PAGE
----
If you live and work inside the U.S., and particularly if you were born in this country, you probably don’t give much thought to the different dialects that exist within our borders. Although certain regional accents might be obvious – such as a Southern, Northeastern or Midwestern accent, for example — most of us would be unable to recognize a person’s speech patterns beyond that very basic level. But the fact is that citizens of the U.S. speak many different dialects, each of which has been influenced by the different languages brought to our shores by our ancestors — all of whom (with the exception of Native Americans) were immigrants from other countries.
Many of the Northern dialects – including New England, Hudson Valley and New York City, to name a few – were greatly influenced by original settlers to the U.S. This is particularly true in New England, where many of the original 13 colonies are located. In addition, Dutch settlers brought their influence to the Hudson Valley dialect, while German and Scandinavian immigrants influenced the Upper Midwestern dialect.
<h4><span><strong> Western Dialects</strong></span></h4>
Unlike the Eastern states, the Western U.S. dialects weren’t as affected by European settlers. Instead, many of the Western dialects are influenced by Spanish and Native American languages. Among the dialects included in this category are Rocky Mountain, Pacific Southwest, Southwestern, Alaska, and Hawaii. Notably, the Pacific Northwest dialect – which also falls in this category – is the only one to be significantly impacted by European immigrants. Those include people from England, Germany, Scandinavia and Canada. The Pacific Northwest dialect has an interesting combination of influences from these countries, as well as from many of the Native American tribes from this region.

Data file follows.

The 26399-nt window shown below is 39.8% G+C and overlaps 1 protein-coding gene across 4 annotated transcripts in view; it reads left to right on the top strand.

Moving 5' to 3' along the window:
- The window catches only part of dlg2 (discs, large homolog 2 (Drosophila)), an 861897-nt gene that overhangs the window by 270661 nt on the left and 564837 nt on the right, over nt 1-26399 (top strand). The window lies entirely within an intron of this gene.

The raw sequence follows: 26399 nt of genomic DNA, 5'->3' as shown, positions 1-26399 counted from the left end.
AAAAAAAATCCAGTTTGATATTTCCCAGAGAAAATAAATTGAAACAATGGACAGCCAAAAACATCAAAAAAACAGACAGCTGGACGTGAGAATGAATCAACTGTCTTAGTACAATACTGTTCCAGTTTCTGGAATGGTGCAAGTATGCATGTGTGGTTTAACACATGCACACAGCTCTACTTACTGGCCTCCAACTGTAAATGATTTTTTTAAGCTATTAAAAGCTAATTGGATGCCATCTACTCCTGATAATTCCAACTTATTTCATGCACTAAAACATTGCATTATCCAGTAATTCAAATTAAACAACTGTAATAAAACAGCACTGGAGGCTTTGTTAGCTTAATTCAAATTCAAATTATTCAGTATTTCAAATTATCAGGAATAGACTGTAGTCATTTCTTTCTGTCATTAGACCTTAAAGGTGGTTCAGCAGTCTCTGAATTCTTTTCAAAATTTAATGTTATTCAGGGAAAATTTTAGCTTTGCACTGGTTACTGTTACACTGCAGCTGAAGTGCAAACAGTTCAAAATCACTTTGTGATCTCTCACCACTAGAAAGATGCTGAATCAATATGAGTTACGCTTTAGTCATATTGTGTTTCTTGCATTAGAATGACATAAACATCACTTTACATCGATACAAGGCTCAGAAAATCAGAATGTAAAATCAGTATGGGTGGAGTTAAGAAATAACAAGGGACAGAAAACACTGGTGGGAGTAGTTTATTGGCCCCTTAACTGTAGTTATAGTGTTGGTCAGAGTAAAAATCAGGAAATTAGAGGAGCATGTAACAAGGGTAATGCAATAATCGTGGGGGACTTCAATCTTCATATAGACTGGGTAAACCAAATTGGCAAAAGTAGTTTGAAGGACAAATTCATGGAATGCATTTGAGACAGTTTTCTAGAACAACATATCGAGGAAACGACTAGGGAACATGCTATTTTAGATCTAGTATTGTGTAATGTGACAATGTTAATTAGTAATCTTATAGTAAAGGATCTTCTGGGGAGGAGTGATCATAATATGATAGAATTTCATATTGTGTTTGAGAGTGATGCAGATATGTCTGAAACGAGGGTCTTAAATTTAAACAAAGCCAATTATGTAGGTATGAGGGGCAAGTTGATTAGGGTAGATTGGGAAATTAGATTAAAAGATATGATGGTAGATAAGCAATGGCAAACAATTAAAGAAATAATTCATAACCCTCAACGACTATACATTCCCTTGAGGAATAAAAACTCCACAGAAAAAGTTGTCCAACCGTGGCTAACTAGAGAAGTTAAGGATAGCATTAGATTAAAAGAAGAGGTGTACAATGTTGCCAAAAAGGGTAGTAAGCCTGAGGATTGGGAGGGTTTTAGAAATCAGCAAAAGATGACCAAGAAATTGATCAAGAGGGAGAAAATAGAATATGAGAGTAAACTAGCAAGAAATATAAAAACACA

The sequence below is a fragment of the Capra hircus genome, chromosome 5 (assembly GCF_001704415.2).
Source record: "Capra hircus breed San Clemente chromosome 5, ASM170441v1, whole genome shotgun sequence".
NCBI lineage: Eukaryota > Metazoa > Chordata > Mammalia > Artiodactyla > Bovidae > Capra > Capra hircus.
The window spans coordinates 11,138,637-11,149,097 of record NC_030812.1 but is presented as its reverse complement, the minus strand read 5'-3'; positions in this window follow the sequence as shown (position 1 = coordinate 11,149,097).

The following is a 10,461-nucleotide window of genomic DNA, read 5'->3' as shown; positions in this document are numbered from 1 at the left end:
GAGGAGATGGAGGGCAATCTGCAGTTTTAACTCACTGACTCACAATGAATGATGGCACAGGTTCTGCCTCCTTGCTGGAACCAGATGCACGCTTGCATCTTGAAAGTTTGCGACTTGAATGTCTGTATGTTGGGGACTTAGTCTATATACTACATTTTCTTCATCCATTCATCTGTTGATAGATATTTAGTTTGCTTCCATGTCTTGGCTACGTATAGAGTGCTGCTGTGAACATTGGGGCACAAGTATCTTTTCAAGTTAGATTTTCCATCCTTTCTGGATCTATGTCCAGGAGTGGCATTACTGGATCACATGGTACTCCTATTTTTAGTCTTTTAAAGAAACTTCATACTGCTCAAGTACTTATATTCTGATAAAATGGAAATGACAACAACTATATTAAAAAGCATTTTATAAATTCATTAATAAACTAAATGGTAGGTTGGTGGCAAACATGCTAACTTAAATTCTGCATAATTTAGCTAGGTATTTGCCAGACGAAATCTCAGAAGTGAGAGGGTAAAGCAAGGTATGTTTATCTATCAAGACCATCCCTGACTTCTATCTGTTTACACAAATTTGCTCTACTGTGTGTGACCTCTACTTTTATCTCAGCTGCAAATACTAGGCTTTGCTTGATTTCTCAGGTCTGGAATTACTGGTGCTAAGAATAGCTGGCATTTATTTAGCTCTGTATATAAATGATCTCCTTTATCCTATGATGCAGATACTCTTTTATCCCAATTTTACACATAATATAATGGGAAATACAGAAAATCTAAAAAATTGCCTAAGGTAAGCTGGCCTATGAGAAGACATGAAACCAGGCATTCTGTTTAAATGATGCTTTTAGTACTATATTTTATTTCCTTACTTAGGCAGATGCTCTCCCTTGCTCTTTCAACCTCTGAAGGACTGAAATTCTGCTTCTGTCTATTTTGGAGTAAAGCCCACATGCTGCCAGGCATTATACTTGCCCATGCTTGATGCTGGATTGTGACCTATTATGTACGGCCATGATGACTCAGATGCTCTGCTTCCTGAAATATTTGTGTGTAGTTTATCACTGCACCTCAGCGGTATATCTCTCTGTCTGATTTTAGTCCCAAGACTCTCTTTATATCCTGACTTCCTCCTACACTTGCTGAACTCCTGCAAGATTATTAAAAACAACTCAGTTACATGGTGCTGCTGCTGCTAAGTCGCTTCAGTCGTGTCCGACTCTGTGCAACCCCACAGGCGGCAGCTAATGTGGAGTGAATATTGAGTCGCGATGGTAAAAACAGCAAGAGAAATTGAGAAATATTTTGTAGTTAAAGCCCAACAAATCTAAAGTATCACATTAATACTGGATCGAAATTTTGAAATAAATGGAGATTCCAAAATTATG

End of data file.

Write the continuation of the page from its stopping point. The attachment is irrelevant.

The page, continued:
Some of the dialects that fall into this category include North Midland, Pennsylvania German-English, Ozark, Southern Appalachian, and Smoky Mountain English, to name a few. Languages that influence these manners of speaking include Scotch-Irish, German, English Quaker and Dutch. Many of these dialects have taken on interesting characteristics over the years, resulting in some very unique and colorful ways of speaking – many of which are somewhat challenging to understand for an outsider.
Southern dialects include those spoken in what were considered Confederate states during the U.S. Civil War. This region, rich in history and its own unique culture, produces some of the most easily recognizable of all U.S. dialects. In addition to being influenced by dialects of Northerners who settled in the South prior to the Civil War, Southern dialects are greatly influenced by the French language (remember that the western portion of the Confederate state region was once French territory) as well as African languages brought by slaves. Included in this broader category are dialects such as Virginia Piedmont, Coastal Southern, South Florida, Gulf Southern, and Louisiana, to name a few.
The diversity of dialects that exist within the U.S. is a reflection of the origins of our country. We are, after all, a nation of immigrants. So it should come as no surprise that the dialects we speak are influenced by those early settlers, as well as by the slaves who were brought to this country against their will. Today, our dialects continue to evolve, now influenced not only by early settlers to this nation, but also by our new immigrants. In fact, if we revisit this topic in another 20 years or so, chances are we will be making significant additions to our list of influential languages as the “melting pot” of U.S. dialects continues to add new ingredients each and every year.
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